Pulitzer Prize for Drama
in 1995 for his play The Young Man From Atlanta and two Academy Awards, one for an original screenplay, Tender Mercies , and one for adapted screenplay, To Kill a Mockingbird . In 1995, Foote was the inaugural recipient of the Austin Film Festival 's Distinguished Screenwriter Award
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Broadway (theatre)
BROADWAY THEATRE, commonly known as BROADWAY, refers to the theatrical performances presented in the 41 professional theatres with 500 or more seats located in the Theater District and Lincoln Center along Broadway , in Midtown Manhattan
Manhattan
, New York City
New York City
. Along with London's West End theatre , Broadway theatre is widely considered to represent the highest level of commercial theatre in the English-speaking world . The Theater District is a popular tourist attraction in New York City . According to The Broadway League , for the 2016–2017 season (which ended May 21, 2017), total attendance was 13,270,343 and Broadway shows had US$1,449,399,149 in grosses, with attendance down 0.4%, grosses up 5.5%, and playing weeks down 4.1%. The great majority of Broadway shows are musicals
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Picnic (play)
PICNIC is a 1953 play by William Inge
William Inge
. The play was premiered at the Music Box Theatre , Broadway , on 19 February 1953 in a Theatre Guild production, directed by Joshua Logan , which ran for 477 performances. The original cast featured Ralph Meeker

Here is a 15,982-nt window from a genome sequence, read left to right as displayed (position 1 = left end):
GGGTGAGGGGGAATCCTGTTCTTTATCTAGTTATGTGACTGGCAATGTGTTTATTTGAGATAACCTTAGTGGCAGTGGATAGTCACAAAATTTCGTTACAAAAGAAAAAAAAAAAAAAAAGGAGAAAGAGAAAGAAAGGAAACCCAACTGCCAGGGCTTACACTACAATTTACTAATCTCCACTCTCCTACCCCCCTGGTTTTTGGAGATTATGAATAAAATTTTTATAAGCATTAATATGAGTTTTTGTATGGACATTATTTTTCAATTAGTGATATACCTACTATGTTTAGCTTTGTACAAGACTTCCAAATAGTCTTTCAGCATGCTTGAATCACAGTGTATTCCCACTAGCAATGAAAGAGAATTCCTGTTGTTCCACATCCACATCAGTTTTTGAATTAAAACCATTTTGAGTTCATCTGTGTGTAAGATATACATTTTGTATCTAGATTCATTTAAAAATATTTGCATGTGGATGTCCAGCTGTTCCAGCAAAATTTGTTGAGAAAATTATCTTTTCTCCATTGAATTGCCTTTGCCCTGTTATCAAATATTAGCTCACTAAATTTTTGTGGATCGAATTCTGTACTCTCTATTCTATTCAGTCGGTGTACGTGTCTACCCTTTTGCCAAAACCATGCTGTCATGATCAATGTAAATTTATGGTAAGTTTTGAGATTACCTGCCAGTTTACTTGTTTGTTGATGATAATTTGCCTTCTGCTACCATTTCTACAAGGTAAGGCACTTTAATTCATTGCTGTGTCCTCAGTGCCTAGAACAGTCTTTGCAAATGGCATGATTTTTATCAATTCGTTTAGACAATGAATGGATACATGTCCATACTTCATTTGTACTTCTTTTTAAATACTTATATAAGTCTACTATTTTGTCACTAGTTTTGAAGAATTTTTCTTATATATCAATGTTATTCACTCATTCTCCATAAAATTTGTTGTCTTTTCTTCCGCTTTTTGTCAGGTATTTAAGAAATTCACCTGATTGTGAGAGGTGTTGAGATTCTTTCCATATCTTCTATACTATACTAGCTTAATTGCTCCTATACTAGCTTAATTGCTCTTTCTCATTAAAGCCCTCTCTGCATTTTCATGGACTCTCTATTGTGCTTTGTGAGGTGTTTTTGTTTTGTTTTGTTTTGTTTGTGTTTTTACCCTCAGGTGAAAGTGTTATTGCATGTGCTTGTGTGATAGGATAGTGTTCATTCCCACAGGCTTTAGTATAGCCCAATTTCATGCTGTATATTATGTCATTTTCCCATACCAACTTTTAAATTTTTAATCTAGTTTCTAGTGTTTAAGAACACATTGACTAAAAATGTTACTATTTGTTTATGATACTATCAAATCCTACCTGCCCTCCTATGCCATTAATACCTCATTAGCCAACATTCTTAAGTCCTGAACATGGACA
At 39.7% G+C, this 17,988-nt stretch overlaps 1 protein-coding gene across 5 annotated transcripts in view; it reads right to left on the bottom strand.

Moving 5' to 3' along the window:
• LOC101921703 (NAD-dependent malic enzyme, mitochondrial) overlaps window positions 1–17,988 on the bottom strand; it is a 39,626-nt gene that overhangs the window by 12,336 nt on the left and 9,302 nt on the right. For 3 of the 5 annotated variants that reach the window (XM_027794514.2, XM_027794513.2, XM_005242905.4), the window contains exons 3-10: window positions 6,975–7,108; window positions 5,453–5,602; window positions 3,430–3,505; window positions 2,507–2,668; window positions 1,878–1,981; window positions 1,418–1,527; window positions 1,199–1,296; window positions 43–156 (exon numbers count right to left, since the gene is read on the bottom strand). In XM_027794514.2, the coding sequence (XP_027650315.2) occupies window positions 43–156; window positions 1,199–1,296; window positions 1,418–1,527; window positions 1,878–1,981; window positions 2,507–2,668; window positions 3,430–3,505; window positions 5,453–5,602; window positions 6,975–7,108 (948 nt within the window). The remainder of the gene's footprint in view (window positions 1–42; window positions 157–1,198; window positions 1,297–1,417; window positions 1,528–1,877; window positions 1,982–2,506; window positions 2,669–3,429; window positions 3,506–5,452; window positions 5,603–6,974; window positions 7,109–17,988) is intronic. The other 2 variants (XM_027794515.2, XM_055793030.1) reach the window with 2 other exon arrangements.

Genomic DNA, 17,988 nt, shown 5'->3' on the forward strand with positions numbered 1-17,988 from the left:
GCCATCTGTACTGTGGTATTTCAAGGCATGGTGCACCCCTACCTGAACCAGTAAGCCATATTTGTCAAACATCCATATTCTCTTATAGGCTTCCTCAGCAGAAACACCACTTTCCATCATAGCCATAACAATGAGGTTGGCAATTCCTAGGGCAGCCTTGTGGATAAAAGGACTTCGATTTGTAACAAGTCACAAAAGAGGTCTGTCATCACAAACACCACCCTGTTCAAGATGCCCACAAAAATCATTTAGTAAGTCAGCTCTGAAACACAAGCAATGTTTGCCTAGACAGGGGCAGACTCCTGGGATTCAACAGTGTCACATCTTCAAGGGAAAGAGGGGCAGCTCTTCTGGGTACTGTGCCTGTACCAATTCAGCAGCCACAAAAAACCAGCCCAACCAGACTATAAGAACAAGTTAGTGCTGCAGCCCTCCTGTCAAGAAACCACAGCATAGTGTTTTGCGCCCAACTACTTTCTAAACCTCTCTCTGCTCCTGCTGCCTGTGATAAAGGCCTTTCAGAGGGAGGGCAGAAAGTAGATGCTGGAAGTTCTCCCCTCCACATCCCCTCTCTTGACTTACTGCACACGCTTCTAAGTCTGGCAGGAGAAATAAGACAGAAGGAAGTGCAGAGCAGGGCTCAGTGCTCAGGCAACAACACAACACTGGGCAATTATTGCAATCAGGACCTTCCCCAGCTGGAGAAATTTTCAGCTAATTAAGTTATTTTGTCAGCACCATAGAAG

Ralph Meeker
, Eileen Heckart , Arthur O\'Connell , Janice Rule
Janice Rule
, Reta Shaw , Kim Stanley and Paul Newman
Paul Newman
. Inge won the 1953 Pulitzer Prize for Drama for the work, and Logan received a Tony Award for Best Director . The play also won the New York Drama Critics\' Circle Award for Best Play of the season. Picnic was Paul Newman's Broadway debut
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Bus Stop (play)
BUS STOP is a 1955 play by William Inge
William Inge
. The 1956 film of the same name is only loosely based on it. CONTENTS * 1 Characters * 2 Synopsis * 3 Broadway * 4 Revivals * 5 Television * 6 External links CHARACTERSBus Stop is a drama, with romantic and some comedic elements. It is set in a diner in rural Kansas, about 25 miles west of Kansas
Kansas
City, Missouri during a snowstorm from which bus passengers must take shelter. The characters are: * Grace Hoylard – Owner of the diner, a "grass widow". She is fortyish, and pretty in a fading, hard-bitten way. She has a passionate side to her nature, loving a good fight and the attentions of a good man. * Elma Duckworth – An intelligent, but naive and impressionable high school girl. She is Grace's waitress. * Will Masters – The local sheriff. Tough as nails and brusque in manner, but goodhearted and a staunch Christian, described as a "deacon of his church"
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Tony Award For Best Actress In A Play
The Tony Award
Tony Award
for BEST PERFORMANCE BY A LEADING ACTRESS IN A PLAY is an honor presented at the Tony Awards, a ceremony established in 1947 as the Antoinette Perry Awards for Excellence in Theatre. The award is given to actresses for quality leading roles in a Broadway play. Despite the award first being presented in 1947, there were no nominees announced until 1956. There have been two ties in this category, and one three-way tie